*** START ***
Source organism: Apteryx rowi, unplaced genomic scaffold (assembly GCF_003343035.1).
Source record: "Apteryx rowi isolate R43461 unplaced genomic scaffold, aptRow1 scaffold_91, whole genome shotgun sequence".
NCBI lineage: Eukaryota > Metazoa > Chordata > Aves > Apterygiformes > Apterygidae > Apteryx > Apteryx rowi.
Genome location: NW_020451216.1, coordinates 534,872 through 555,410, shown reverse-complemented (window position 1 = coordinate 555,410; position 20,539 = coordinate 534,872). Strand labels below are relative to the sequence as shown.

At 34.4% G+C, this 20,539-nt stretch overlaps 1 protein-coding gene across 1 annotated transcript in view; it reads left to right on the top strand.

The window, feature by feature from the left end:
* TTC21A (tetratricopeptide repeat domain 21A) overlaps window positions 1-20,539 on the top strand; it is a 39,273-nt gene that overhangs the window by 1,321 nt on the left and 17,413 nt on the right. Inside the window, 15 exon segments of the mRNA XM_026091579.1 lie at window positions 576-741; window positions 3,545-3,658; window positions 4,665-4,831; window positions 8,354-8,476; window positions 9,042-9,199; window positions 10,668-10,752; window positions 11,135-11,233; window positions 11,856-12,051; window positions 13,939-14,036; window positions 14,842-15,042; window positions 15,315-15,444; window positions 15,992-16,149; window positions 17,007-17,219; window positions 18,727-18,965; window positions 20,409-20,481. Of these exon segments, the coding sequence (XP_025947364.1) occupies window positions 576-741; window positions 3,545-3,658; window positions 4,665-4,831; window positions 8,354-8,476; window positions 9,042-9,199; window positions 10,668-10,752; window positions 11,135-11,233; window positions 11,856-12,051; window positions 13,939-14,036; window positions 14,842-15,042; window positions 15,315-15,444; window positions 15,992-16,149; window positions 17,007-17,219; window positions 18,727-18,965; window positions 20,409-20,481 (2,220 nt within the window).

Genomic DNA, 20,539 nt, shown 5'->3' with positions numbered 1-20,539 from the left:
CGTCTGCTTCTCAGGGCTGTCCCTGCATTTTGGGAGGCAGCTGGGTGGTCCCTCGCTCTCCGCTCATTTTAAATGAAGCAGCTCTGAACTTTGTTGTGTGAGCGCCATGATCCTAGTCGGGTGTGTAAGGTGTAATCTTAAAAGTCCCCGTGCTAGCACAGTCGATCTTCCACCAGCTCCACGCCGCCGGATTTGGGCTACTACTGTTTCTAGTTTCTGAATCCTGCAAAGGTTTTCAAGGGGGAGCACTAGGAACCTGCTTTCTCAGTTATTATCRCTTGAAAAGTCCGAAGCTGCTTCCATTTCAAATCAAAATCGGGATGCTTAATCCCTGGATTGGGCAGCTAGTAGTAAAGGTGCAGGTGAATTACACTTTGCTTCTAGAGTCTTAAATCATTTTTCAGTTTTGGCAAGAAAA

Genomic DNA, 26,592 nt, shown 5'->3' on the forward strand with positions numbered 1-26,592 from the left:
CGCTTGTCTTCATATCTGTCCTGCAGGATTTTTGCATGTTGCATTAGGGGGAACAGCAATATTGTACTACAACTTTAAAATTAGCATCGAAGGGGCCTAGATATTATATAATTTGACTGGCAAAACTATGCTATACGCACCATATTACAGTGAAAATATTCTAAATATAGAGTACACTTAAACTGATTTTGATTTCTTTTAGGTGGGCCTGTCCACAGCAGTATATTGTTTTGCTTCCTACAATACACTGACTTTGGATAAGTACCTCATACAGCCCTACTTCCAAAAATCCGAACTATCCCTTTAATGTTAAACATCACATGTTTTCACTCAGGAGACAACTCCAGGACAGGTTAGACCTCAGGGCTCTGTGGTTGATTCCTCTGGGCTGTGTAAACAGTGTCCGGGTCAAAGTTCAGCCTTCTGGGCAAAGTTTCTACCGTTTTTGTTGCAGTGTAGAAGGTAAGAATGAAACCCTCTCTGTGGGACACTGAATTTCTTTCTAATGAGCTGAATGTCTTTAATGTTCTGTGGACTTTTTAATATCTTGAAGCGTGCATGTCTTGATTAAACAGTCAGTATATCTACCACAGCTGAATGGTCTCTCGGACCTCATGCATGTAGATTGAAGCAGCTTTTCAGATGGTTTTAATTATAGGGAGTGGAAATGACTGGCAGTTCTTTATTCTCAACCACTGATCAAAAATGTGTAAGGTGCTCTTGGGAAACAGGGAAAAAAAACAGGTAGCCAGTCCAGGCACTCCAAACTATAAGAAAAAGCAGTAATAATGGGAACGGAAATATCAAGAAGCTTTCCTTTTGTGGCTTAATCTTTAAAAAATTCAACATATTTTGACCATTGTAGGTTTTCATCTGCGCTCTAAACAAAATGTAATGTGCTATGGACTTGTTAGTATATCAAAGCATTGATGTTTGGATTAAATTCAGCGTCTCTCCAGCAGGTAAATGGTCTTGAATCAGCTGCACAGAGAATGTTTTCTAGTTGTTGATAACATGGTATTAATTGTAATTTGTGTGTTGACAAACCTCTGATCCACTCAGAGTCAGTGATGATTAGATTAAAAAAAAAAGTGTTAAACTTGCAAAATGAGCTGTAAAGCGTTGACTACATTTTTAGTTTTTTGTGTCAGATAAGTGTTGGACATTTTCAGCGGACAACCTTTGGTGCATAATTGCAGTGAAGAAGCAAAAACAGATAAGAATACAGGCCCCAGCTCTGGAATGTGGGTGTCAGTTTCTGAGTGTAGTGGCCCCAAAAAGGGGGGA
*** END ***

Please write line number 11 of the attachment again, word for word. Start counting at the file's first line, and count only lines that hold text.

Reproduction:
CGCTTGTCTTCATATCTGTCCTGCAGGATTTTTGCATGTTGCATTAGGGGGAACAGCAATATTGTACTACAACTTTAAAATTAGCATCGAAGGGGCCTAGATATTATATAATTTGACTGGCAAAACTATGCTATACGCACCATATTACAGTGAAAATATTCTAAATATAGAGTACACTTAAACTGATTTTGATTTCTTTTAGGTGGGCCTGTCCACAGCAGTATATTGTTTTGCTTCCTACAATACACTGACTTTGGATAAGTACCTCATACAGCCCTACTTCCAAAAATCCGAACTATCCCTTTAATGTTAAACATCACATGTTTTCACTCAGGAGACAACTCCAGGACAGGTTAGACCTCAGGGCTCTGTGGTTGATTCCTCTGGGCTGTGTAAACAGTGTCCGGGTCAAAGTTCAGCCTTCTGGGCAAAGTTTCTACCGTTTTTGTTGCAGTGTAGAAGGTAAGAATGAAACCCTCTCTGTGGGACACTGAATTTCTTTCTAATGAGCTGAATGTCTTTAATGTTCTGTGGACTTTTTAATATCTTGAAGCGTGCATGTCTTGATTAAACAGTCAGTATATCTACCACAGCTGAATGGTCTCTCGGACCTCATGCATGTAGATTGAAGCAGCTTTTCAGATGGTTTTAATTATAGGGAGTGGAAATGACTGGCAGTTCTTTATTCTCAACCACTGATCAAAAATGTGTAAGGTGCTCTTGGGAAACAGGGAAAAAAAACAGGTAGCCAGTCCAGGCACTCCAAACTATAAGAAAAAGCAGTAATAATGGGAACGGAAATATCAAGAAGCTTTCCTTTTGTGGCTTAATCTTTAAAAAATTCAACATATTTTGACCATTGTAGGTTTTCATCTGCGCTCTAAACAAAATGTAATGTGCTATGGACTTGTTAGTATATCAAAGCATTGATGTTTGGATTAAATTCAGCGTCTCTCCAGCAGGTAAATGGTCTTGAATCAGCTGCACAGAGAATGTTTTCTAGTTGTTGATAACATGGTATTAATTGTAATTTGTGTGTTGACAAACCTCTGATCCACTCAGAGTCAGTGATGATTAGATTAAAAAAAAAAGTGTTAAACTTGCAAAATGAGCTGTAAAGCGTTGACTACATTTTTAGTTTTTTGTGTCAGATAAGTGTTGGACATTTTCAGCGGACAACCTTTGGTGCATAATTGCAGTGAAGAAGCAAAAACAGATAAGAATACAGGCCCCAGCTCTGGAATGTGGGTGTCAGTTTCTGAGTGTAGTGGCCCCAAAAAGGGGGGA